New fire pushes smoke into northwest Washington

The Bolt Creek Fire near Skykomish is growing rapidly

Updated 8:50 a.m. PDT Sept. 11, 2022

Bolt Creek Fire map at 8:21 pm Sept. 10, 2022
Bolt Creek Fire, mapped by a fixed wing aircraft at 8:21 pm Sept. 10, 2022

The Bolt Creek Fire 42 miles north-northeast of Seattle is producing smoke that is moving into Everett and Bellingham. The fire spread eight miles to the northwest after it started Saturday near Skykomish off US Highway 2. So far it has remained north of the highway as it burned past Grotto and Baring. A US Forest Service mapping flight Saturday night determined it had blackened about 7,660 acres and was 3 miles southeast of Index. This data from a fixed wing aircraft is much more accurate than some of the maps being posted on social media.

To see all articles on Wildfire Today about the Bolt Creek Fire, including the most recent, click HERE.

An 18-mile corridor of Highway 2 remains closed and evacuations are in effect. Snohomish County has the details.

This kind of wildfire activity is exceptionally rare for the western slopes of the central Cascades in Washington.

Satellite photo, Bolt Creek and Cedar Creek fires Sept. 10, 2022
Satellite photo, Bolt Creek (on the north) and Cedar Creek fires Sept. 10, 2022. Processed by Pierre Markuse.

Two hikers that were on the mountain had a harrowing escape from the fire. They called 911 and were told it was too dangerous to rescue them by helicopter, but eventually after scrambling down steep terrain they made it out of danger. (Update, Sept. 13, 2022: the hikers documented their escape from the fire.)

3:47 p.m. PDT Sept. 10, 2022

Bolt Creek Fire near Skykomish, Washington at 1:54 p.m. PDT September 10, 2022
The red dots represent heat detected by a satellite on the Bolt Creek Fire near Skykomish, Washington at 1:54 p.m. PDT September 10, 2022. The extent of heat displayed may be exaggerated. The fire, at that time, may not have been as large as depicted here.

Several wildfires are pushing smoke into western Oregon and Washington. The Bolt Creek Fire, which started Saturday in northwest Washington near Skykomish off US Highway 2 is growing very quickly. It is producing a great deal of smoke blowing to the northwest toward Everett and Bellingham.

Bolt Creek Fire, September 10, 2022. Washington State DNR.
Bolt Creek Fire, September 10, 2022. Washington State DNR.

Our very, very rough estimate of the size, based on the imprecise satellite heat data, is that the Bolt Creek Fire had burned more than 2,500 acres by 1:54 p.m. PDT Saturday.

Satellite photo showing smoke from fires in Washington and Oregon
Satellite photo showing smoke from fires in Washington and Oregon, 2:21 PDT Sept. 10, 2022.

A section of Highway 2 is closed.

Snohomish County has evacuation information about the Bolt Creek Fire.

A fire south of Mount Rainier National Park, the Goat Rocks Fire, is also producing smoke, but it is heading generally west to the Centralia area. As of Friday it had burned about 1,500 acres.

The smoke from a very large fire that has been burning since August 1 in west-central Oregon, the Cedar Creek Fire, is sending smoke into Washington. The Washington State DNR said today that smoke from that 35,000-acre fire is being lofted to higher altitudes and is not expected to contribute significantly to further reductions in air quality at ground level. It will actually help keep temperatures down a few degrees Saturday afternoon, they said, and limit the minimum relative humidity values experienced in the Puget Lowlands.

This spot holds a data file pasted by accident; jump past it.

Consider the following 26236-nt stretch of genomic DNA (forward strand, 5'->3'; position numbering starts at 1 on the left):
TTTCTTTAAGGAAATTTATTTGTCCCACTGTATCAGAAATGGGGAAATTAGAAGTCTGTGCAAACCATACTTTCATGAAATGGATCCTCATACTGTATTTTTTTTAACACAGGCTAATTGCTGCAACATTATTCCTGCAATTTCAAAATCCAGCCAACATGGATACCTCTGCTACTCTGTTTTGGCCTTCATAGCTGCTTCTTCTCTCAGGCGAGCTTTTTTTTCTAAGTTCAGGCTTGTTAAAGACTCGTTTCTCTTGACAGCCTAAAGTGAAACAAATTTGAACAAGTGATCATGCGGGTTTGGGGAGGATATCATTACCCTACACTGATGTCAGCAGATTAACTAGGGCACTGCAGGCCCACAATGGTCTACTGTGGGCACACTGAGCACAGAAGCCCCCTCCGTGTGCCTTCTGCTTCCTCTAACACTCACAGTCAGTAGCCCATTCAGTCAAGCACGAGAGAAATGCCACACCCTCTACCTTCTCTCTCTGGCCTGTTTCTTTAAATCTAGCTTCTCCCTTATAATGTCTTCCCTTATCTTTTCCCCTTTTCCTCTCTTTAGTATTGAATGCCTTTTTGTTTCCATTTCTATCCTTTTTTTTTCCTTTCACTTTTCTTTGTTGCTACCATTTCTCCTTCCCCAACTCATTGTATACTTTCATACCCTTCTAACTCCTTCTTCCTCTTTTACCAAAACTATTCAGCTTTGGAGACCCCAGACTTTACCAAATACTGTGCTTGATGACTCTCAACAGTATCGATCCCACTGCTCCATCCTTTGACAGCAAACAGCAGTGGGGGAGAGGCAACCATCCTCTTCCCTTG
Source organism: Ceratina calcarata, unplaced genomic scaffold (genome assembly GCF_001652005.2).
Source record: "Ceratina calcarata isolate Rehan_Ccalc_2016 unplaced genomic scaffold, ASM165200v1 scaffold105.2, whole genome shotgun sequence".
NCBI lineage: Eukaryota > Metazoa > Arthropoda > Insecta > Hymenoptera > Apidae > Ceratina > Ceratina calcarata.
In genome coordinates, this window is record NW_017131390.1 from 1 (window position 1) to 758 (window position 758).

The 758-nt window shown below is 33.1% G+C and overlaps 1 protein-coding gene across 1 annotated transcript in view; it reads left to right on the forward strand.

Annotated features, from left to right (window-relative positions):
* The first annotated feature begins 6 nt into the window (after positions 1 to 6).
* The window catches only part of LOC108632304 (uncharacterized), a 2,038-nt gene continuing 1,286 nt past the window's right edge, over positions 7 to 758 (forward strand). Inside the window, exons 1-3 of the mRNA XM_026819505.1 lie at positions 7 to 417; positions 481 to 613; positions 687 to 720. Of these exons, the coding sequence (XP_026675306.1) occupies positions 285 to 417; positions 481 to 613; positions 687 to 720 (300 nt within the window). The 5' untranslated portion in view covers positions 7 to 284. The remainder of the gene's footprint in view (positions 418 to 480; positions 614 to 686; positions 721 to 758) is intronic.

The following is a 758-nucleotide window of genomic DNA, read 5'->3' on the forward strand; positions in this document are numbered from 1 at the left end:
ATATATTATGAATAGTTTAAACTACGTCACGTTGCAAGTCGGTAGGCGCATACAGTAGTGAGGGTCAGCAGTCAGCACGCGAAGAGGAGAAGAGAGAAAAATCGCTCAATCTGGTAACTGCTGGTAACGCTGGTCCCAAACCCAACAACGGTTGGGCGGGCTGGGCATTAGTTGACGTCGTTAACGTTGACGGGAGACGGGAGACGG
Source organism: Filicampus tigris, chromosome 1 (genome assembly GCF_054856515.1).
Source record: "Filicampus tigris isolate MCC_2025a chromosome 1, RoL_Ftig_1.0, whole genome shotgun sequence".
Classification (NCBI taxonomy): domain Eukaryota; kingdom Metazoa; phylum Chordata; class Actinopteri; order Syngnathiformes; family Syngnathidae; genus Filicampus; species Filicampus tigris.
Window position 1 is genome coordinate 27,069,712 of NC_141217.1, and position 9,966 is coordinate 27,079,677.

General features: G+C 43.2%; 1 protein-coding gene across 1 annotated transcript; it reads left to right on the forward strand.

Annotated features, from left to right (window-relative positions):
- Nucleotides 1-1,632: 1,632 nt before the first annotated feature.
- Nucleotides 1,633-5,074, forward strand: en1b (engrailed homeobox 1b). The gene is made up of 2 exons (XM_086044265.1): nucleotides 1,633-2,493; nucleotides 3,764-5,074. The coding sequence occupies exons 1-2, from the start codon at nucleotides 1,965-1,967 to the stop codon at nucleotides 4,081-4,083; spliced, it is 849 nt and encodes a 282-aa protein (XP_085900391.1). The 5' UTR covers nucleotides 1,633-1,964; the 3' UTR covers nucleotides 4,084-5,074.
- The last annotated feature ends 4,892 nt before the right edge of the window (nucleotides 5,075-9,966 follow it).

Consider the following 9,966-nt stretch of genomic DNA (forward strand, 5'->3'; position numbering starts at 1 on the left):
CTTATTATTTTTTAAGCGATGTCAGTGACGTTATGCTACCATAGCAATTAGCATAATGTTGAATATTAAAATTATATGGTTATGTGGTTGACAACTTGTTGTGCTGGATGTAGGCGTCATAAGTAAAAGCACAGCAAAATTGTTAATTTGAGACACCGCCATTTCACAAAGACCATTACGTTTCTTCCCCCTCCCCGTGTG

Bolt Creek Fire, September 10, 2022. Washington State DNR.
Bolt Creek Fire, September 10, 2022. Washington State DNR.

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Author: Bill Gabbert

After working full time in wildland fire for 33 years, he continues to learn, and strives to be a Student of Fire.

9 thoughts on “New fire pushes smoke into northwest Washington”

  1. It’s so bad at my school, that the fire alarm went off because of all the smoke that made it into the school through the filters.

  2. Keep all firefighters, law enforcement and those who are evacuating in your prayers. This type of area where the fire is located is like a train going down hill, it (the fire) has no brakes or steering wheel!! It goes where it wants to burn!! ??? ??? ???

  3. I’ve spent a lot of time in that area, it’s amazingly beautiful. Hopefully some excellent progress can be made soon! I do have to wonder though, why are they flying to Snohomish (about 50 or so air-miles to the west) for fuel? I would have thought that surely someone could bring a fuel truck out to the small airfield in Skykomish, literally a minute (flying time) away from the fire. And for whatever it’s worth, Bolt Creek is a very small, short creek right where the red thumbtack is on the map above, and I would guess that is where the fire was first discovered. Obviously the fire is spreading, but I am optimistic that the wind from the east carried more heat than fire (so far) to the west, attributing to the heat signature along the whole ridgeline (Klinger Ridge).

    1. Uh driving a fuel truck thru fire? And posing it up within the heart bubble and immediate fire near zone? That’s a scene from an action movie just waiting to blow off

  4. Fires on the “wet side” of the Cascades can be noted as a significant event given the general lack of fire here historically. We could start to see a ripple effect down this mountain range as dry conditions persist.


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